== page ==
|Women shopping at an herb and spice store, |
Aleppo,Syria, 2007. Click on photos to enlarge.
Advances in medicine during the Abbasid Caliphate (8th to 13th centuries) included the establishment of hospitals, surgical methods, medical encyclopedias, medical schools and the standardization of botanical preparations. The western reaches of the Islamic empire reached into what is now
As an example of how one of these might show up as a modern dietary supplement ingredient, frankincense (Boswellia serrata) contains various boswellic acids, which can be concentrated into a Boswellia extract. Boswellic acids have been shown to inhibit the inflammation pathway. In clinical trials, Boswellia extracts have demonstrated promising effects in osteoarthritis, colitis and asthma.
|In many cultures, traditional medicines include animal|
parts in addition to plants. This shop has starfish and
turtle shells in addition to herbs, spices and food.
A survey of Arab practitioners in the Middle Eastern region provides evidence that TAM does not have this forward-looking momentum. Practitioners considered to be knowledgeable in their trade inherited the practice from their fathers or male relatives, or learned it as an apprentice. The survey's authors mentioned that the number of practitioners they were able to locate was fewer than reported in earlier surveys. There was limited exchange of information among healers, and no systematic instruction of the next generation of healers. The healers either sourced their herbs from the wild - limiting them to what grew locally - or purchased products from traditional Arab pharmacies. On average, each healer used only 22 botanical products in their practice - far fewer than the 200-300 that ethnobiologists had identified as still in common use. On the bright side, there are attempts to establish research/teaching centers, including gardens for medicinal plants.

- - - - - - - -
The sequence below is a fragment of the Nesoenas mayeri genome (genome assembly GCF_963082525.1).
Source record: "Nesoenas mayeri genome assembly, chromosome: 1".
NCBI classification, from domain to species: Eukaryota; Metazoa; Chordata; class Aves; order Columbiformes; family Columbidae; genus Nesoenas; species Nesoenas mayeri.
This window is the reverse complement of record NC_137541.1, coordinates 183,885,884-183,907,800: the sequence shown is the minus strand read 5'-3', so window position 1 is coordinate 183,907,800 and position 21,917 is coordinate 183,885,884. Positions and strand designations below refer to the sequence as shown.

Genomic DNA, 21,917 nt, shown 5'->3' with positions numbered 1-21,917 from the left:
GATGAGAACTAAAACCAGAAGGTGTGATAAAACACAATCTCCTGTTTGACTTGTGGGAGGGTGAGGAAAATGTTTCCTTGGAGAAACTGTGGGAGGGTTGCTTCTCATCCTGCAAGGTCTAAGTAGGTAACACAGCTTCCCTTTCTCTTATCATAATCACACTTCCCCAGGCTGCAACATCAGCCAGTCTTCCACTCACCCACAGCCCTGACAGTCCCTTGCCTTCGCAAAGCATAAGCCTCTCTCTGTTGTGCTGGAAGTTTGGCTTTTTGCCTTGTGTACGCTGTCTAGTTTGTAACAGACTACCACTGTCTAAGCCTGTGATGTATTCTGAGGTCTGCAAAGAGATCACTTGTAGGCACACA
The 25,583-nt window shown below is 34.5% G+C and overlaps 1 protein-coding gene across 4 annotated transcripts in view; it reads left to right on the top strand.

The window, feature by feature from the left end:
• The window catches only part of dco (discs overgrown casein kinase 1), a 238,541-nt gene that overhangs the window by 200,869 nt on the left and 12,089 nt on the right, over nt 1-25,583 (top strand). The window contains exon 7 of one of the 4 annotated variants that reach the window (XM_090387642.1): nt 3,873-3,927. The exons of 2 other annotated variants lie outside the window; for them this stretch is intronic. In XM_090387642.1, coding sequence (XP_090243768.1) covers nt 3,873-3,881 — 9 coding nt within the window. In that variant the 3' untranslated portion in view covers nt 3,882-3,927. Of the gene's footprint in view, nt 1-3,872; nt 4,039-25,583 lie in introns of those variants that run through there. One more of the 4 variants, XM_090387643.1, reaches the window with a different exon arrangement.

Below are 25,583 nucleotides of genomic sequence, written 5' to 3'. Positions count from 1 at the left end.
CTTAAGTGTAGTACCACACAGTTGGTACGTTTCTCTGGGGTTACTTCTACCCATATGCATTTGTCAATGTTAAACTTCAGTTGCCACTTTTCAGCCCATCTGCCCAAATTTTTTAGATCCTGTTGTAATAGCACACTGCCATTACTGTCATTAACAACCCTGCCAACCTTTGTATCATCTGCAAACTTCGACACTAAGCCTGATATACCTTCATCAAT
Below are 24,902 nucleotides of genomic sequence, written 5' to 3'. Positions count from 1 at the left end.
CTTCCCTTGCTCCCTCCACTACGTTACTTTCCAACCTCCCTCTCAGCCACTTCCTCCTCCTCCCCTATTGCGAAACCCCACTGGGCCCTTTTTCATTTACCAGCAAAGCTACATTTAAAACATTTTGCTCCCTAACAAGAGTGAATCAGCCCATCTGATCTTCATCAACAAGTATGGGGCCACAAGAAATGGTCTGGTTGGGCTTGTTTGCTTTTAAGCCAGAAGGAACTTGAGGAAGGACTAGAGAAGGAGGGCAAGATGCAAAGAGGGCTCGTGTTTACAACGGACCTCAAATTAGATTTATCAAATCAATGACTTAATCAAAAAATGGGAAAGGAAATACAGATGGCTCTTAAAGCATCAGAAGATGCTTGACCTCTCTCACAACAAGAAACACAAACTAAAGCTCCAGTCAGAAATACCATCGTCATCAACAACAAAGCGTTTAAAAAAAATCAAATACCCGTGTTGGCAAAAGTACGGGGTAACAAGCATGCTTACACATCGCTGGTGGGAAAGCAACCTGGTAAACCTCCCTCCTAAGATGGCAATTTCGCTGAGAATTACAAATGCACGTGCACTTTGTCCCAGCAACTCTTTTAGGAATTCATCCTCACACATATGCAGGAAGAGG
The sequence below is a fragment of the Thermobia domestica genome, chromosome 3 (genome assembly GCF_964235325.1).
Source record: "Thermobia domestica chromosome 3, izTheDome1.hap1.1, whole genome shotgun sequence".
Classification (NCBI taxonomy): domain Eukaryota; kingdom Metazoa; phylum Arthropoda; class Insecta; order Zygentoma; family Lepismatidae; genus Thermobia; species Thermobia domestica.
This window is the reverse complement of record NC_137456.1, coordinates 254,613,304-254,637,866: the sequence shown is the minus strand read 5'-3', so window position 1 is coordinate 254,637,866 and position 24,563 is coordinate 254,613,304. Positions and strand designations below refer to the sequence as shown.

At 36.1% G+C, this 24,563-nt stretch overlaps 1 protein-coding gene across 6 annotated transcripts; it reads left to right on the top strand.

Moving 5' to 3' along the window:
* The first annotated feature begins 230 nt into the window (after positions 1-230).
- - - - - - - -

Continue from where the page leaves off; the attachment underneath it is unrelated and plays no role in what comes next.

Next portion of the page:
To remain vibrant, any traditional medicine requires schools to continue to graduate practitioners, agreed upon definitions for botanical materials, stable sources of those plants and a population of consumers seeking traditional treatments. Given the current world dominance of “Western” medicine, advocates of traditional medicine may also try to apply evidence-based research methods to traditional practices. This typically involves identification of the active compounds in plant extracts, followed by evaluation through human studies. This approach can be conducted at regional universities. Or students from the region who have moved to other countries to complete their advanced education could conduct research there on treatments they were familiar with from childhood.